I just finished a book about Harlan and
Anna Hubbard, a couple who chose to live a simple life on the banks
of the Ohio River. Written by Harlan, Payne Hollow details how
the Hubbards lived their day-to-day lives: building their home mainly
from scraps offered by the river and the woods; foraging, gardening
and raising goats for food; chopping wood; canning; doing laundry by
Harlan has this to say about their
"To buy bread and coffee, beans
and bacon from the store and pay for such inferior provender...does
not appeal to us at all. We catch fish for our own eating, get all
our living by as direct means as possible, that we may be
self-sufficient and avoid contributing to the ruthless mechanical
system that is destroying the earth" (page 162).
* * *
As I pulled into a gas station the
other day, my son asked why I was supporting this particular company.
"They had a spill, Mom."
"True," I replied. "But
every gas company is guilty of something. And every time we buy
gas...every time we buy anything...we're guilty as well.
I am guilty:
This morning, I picked out my produce
at the grocery store, sliding celery and broccoli and parsley into
long plastic bags. I grabbed a package of noodles that I could easily
make on my own. Olives and pretzels and salsa and cream...With each
item that went into my cart, I felt myself more and more dependent
upon those corporations I claim to despise.
For Christmas, we're getting our
youngest a cell phone, allowing him a degree of independence, yet
further enslaving ourselves to technology.
The long-term effects of cell phone use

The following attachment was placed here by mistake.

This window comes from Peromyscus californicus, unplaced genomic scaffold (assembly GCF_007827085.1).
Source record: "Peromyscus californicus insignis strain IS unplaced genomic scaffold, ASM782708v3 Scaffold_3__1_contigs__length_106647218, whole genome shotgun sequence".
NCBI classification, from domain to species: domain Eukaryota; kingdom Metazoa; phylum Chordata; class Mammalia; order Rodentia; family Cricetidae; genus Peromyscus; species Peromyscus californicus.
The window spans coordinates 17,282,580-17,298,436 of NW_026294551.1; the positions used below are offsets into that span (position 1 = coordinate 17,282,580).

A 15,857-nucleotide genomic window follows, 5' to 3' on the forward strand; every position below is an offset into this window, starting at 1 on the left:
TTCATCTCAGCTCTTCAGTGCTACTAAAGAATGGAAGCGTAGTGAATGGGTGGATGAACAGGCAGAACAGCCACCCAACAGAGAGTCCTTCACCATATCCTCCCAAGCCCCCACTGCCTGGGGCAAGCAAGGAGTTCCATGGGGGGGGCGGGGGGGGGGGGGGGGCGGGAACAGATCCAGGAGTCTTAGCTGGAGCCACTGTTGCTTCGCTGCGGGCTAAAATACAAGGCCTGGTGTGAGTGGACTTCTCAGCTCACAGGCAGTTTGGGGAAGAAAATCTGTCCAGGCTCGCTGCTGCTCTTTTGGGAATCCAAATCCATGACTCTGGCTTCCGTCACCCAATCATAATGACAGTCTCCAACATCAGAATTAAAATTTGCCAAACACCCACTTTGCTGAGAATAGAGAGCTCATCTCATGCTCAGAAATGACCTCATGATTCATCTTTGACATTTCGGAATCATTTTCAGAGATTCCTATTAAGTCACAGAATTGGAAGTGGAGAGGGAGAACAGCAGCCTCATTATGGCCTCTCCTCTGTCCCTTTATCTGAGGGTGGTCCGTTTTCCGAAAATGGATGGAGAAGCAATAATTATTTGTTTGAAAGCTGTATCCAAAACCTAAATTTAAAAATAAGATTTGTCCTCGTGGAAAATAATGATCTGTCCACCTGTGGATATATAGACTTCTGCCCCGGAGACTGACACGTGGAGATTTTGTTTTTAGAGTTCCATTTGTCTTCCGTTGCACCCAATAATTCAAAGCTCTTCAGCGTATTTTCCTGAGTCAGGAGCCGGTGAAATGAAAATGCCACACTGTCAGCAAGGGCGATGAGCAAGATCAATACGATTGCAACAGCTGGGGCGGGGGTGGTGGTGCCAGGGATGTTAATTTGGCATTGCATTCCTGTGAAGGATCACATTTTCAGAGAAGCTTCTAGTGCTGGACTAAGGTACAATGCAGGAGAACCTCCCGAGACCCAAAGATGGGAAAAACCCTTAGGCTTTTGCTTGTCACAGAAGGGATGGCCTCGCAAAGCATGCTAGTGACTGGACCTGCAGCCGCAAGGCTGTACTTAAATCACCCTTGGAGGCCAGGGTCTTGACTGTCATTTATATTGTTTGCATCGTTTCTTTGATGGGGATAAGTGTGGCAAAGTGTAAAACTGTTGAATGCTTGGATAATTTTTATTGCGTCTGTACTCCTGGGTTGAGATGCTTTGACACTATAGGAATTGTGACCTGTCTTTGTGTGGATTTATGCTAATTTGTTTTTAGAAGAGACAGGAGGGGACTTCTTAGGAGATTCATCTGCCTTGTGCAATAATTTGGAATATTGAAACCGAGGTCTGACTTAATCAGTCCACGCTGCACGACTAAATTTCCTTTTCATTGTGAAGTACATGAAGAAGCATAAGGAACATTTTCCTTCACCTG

are still unknown.
* * *
I see that the fracking companies are
petitioning to use the Ohio River to ship "wastewater"
headed for disposal in injection sites. When there is a river
accident, this water, laced with five hundred unknown chemicals, will
be released into the river, jeopardizing plant and animal life and
contaminating a supply that serves millions.
Advertisements on NPR encourage
listeners to think about it in terms of natural gas
I've thought about it.
I'm not interested.
I'm not interested in giving in yet
again to big businesses who always get what they want, without
concern for long-term effects.
I'm not interested in permanently
removing water from the hydrological cycle.
I'm not interested in more injection
I'm not interested in seeing the Ohio
Again, Harlan: "With the removal
of an old landmark, a tree, a building or a person, the character of
the countryside deteriorates. No amount of improvement can make up
for the loss; there is never a change for the better...This will be
the landscape the rising generation will know, and they will not
understand what has been lost" (page 160).
Harlan wrote this about a friend who'd
recently died. He could easily have been writing about the Ohio River
* * *
I want to live the life of Harlan and
Anna. But I'm not sure I have the courage. Can I turn away from
Christmas presents and plastic bags? Natural gas and the internet?
Can I give up a lifestyle of comfort and convenience and
leisure--empty things upon which we place too much value?
I'd like to dream of possibilities.
I'd like to think about it.
I'd like to try.
Destroying the Ohio River will destroy
the Hubbards' dream.
It will destroy my own as well.
This was written for this week's Yeah, Write Linkup.
Kelly Garriott Waite on Google+
Labels: Environmentalism, essay